After seeing this I was feeling even more motivated for pursuing my inquiry question about building student relationships. This is because it my understanding of student relationships broadened and I was able to see one of the consequences of not having an inclusive, welcoming classroom. Many of the students in this documentary were bullied and felt they weren’t listened to about their problem. Not only did this result in physical abuse, but also mental abuse that went to far as to drive kids to suicide. Bullying is a hugely emerging problem in today’s schools- especially because of the increase in diversity. I have come to understand, if I work in a big school with big class sizes, I won’t be able to form relationships with each and everyone of my students. My job, as a teacher, is to determine which of my students require such relationships and would benefit the most. The students in the documentary were those students that needed a teacher-student relationships. Although not everything happens in school, that’s generally where it starts. One of the things that upset me in this documentary is that a few of the kids stated they tried to tell their administration and teachers and felt they weren’t really heard. It is just horrifying for me to think of that a lot of those kids who committed suicide as a result of bullying which could have prevented if something would have been done in that school.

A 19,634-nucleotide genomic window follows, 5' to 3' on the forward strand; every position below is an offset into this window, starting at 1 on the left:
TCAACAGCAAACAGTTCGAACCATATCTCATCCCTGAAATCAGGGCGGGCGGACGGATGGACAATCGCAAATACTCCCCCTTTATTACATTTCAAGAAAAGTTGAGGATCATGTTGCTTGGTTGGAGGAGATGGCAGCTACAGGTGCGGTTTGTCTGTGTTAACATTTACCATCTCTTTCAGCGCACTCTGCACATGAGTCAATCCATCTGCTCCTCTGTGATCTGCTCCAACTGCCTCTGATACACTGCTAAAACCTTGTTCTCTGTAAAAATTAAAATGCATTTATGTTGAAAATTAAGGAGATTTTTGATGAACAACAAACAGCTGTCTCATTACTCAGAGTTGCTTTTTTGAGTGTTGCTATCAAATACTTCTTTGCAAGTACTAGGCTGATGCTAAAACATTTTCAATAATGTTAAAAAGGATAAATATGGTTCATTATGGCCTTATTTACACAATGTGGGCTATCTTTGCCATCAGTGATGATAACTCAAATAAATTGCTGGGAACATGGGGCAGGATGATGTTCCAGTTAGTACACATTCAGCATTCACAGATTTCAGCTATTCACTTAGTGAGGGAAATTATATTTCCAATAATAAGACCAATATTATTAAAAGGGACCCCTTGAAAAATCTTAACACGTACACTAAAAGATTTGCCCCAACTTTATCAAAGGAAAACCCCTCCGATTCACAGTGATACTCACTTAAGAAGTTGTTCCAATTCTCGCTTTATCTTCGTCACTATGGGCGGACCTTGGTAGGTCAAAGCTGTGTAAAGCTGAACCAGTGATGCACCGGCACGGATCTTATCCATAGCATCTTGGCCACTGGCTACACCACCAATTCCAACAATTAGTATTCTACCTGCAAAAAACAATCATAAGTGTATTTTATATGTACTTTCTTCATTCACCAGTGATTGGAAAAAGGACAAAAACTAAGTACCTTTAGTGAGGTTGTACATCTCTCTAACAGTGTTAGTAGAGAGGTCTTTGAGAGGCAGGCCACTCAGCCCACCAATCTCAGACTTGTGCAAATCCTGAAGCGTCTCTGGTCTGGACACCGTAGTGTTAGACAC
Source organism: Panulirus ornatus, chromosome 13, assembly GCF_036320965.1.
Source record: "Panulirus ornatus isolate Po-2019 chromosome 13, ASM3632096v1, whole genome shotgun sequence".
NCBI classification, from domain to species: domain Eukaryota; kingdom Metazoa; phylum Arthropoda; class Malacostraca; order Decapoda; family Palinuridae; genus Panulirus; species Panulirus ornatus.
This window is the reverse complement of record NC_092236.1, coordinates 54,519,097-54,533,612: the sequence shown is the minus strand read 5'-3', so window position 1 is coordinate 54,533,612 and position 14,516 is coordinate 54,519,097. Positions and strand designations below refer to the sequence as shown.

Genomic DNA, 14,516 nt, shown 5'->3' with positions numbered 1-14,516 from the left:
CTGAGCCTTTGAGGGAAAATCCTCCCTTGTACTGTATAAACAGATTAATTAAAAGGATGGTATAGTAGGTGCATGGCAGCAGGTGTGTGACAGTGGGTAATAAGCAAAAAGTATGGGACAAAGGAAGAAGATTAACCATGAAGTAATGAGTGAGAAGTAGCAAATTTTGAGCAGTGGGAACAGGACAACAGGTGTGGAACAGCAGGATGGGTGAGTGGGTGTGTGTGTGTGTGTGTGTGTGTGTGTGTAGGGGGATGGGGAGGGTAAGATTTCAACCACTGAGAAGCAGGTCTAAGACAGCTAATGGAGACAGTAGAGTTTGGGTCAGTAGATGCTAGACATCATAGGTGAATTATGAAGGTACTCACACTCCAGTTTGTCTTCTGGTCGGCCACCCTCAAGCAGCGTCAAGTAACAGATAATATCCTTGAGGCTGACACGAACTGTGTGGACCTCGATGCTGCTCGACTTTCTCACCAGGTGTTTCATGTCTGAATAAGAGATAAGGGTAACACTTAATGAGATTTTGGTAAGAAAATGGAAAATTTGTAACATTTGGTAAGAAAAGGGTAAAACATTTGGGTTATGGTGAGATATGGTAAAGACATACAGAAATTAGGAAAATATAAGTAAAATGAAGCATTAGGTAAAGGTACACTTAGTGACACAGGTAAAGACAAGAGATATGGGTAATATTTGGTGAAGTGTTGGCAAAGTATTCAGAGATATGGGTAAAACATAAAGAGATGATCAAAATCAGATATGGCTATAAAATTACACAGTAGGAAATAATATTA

How this impacts my inquiry project:
– relationships with students are important!
– a real inclusive classroom shapes the minds of students to think inclusively outside the classroom
– creating a “family”” environment allows students to stick up for each other and allow everyone a sense of belonging (part of the Circle of Courage)
– Care and Compassion (one of Saskatchewan’s educational goals) should be done with relationships and should decrease bullying